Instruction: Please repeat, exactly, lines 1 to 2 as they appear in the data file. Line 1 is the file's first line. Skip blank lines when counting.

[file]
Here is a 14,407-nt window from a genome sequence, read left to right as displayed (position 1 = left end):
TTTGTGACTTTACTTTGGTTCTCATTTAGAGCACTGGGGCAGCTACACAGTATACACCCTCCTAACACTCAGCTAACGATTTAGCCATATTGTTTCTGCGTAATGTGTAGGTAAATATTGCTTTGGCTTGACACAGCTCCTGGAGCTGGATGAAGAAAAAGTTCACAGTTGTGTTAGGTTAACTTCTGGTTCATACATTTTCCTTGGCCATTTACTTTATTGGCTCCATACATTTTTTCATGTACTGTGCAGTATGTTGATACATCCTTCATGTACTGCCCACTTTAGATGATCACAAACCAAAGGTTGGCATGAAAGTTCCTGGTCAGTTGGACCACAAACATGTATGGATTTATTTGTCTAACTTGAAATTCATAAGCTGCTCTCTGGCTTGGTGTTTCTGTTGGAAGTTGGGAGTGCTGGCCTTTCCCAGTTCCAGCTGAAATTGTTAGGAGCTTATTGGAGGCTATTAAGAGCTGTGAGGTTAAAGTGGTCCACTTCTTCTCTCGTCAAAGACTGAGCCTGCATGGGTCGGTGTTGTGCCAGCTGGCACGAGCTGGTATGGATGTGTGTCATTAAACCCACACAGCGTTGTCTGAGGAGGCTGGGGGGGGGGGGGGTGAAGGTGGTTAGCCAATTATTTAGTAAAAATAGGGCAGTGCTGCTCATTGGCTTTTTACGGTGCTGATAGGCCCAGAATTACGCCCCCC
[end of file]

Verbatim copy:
Here is a 14,407-nt window from a genome sequence, read left to right as displayed (position 1 = left end):
TTTGTGACTTTACTTTGGTTCTCATTTAGAGCACTGGGGCAGCTACACAGTATACACCCTCCTAACACTCAGCTAACGATTTAGCCATATTGTTTCTGCGTAATGTGTAGGTAAATATTGCTTTGGCTTGACACAGCTCCTGGAGCTGGATGAAGAAAAAGTTCACAGTTGTGTTAGGTTAACTTCTGGTTCATACATTTTCCTTGGCCATTTACTTTATTGGCTCCATACATTTTTTCATGTACTGTGCAGTATGTTGATACATCCTTCATGTACTGCCCACTTTAGATGATCACAAACCAAAGGTTGGCATGAAAGTTCCTGGTCAGTTGGACCACAAACATGTATGGATTTATTTGTCTAACTTGAAATTCATAAGCTGCTCTCTGGCTTGGTGTTTCTGTTGGAAGTTGGGAGTGCTGGCCTTTCCCAGTTCCAGCTGAAATTGTTAGGAGCTTATTGGAGGCTATTAAGAGCTGTGAGGTTAAAGTGGTCCACTTCTTCTCTCGTCAAAGACTGAGCCTGCATGGGTCGGTGTTGTGCCAGCTGGCACGAGCTGGTATGGATGTGTGTCATTAAACCCACACAGCGTTGTCTGAGGAGGCTGGGGGGGGGGGGGGTGAAGGTGGTTAGCCAATTATTTAGTAAAAATAGGGCAGTGCTGCTCATTGGCTTTTTACGGTGCTGATAGGCCCAGAATTACGCCCCCC